Encyclopedia of Engineering Geology

2018 Edition
| Editors: Peter T. Bobrowsky, Brian Marker


  • K. S. Sajinkumar
  • Thomas OommenEmail author
Reference work entry
DOI: https://doi.org/10.1007/978-3-319-73568-9_221


Photogrammetry is a technique to obtain 3-dimensional measurements utilizing photographs as the fundamental medium for metrology (measurement).

The term, photogrammetry, was first used by the Prussian architect Albrecht Meydenbauer in 1867 during his work on some early topographic and elevation drawings (Albertz and Wiedemann 1996). The underlying principle used in photogrammetry is aerial triangulation. Photogrammetry relies on taking photographs from at least two different locations, which allows one to develop the “lines of sight” from each camera to points on the object. Further, the lines of sight are mathematically intersected to produce 3-dimensional coordinates of the points of interest.

From an early elementary use in topographic maps and elevation drawings, the applications of photogrammetry have now extended to diverse fields such as geology, engineering, architecture, industry, forensic, forensics, bathymetry, and medicine for the production of precise 3D data.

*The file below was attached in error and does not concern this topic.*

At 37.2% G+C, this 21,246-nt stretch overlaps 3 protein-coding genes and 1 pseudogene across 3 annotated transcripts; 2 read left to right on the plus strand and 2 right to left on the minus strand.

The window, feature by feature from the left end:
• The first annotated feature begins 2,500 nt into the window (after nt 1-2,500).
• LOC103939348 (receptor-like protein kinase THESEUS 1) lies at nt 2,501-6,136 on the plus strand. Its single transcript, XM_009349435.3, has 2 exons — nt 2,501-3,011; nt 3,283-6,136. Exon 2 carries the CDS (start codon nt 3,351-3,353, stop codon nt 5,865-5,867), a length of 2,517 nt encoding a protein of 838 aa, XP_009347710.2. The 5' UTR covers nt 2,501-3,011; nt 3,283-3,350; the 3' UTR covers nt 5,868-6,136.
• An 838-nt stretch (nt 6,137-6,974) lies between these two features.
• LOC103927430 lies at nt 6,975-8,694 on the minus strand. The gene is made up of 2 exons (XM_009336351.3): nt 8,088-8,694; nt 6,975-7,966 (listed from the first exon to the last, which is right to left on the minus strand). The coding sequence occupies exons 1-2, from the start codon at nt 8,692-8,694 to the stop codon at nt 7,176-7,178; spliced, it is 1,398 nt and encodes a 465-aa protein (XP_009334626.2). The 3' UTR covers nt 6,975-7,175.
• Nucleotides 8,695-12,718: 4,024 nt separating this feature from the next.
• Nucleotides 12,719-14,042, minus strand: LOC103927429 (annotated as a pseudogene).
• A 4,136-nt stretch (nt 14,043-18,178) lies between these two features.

This is a preview of subscription content, log in to check access.


  1. Albertz J, Wiedemann A (1996) From analogue to digital close-range photogrammetry. In: Proceeding of First Turkish-German Joint Geodetic Days, Istanbul, 1995, pp 245–253Google Scholar
  2. Bouali EH, Oommen T, Vitton S, Escobar-Wolf R, Brooks C (2017) Rockfall hazard rating system: benefits of utilizing remote sensing. Environ Eng Geosci 23(3):165–177CrossRefGoogle Scholar
  3. Koschitzki R, Schwalbe E, Cárdenas C, Maas HG (2017) Photogrammetric monitoring concept for remote landslide endangered areas using multi-temporal aerial imagery. In: Geoscience and remote sensing (GRSS-CHILE), first IEEE international symposium, Chile, pp 1–6Google Scholar
  4. Luhmann T, Robson S, Kyle SA, Harley IA (2006) Close range photogrammetry: principles, techniques and applications. Whittles, DunbeathGoogle Scholar
  5. Mollard JD (2013) Airphoto and satellite imagery. In: Bobrowsky PT (ed) Encyclopedia of natural hazards. Springer, Dordrecht, pp 5–9CrossRefGoogle Scholar
  6. Oats RC, Escobar-Wolf R, Oommen T (2017) A novel application of photogrammetry for retaining wall assessment. Infrastructures 2(3):10CrossRefGoogle Scholar

Copyright information

© Springer International Publishing AG, part of Springer Nature 2018

Authors and Affiliations

  1. 1.Department of GeologyUniversity of KeralaThiruvananthapuramIndia
  2. 2.Department of Geological and Mining Engineering and SciencesMichigan Technological UniversityHoughtonUSA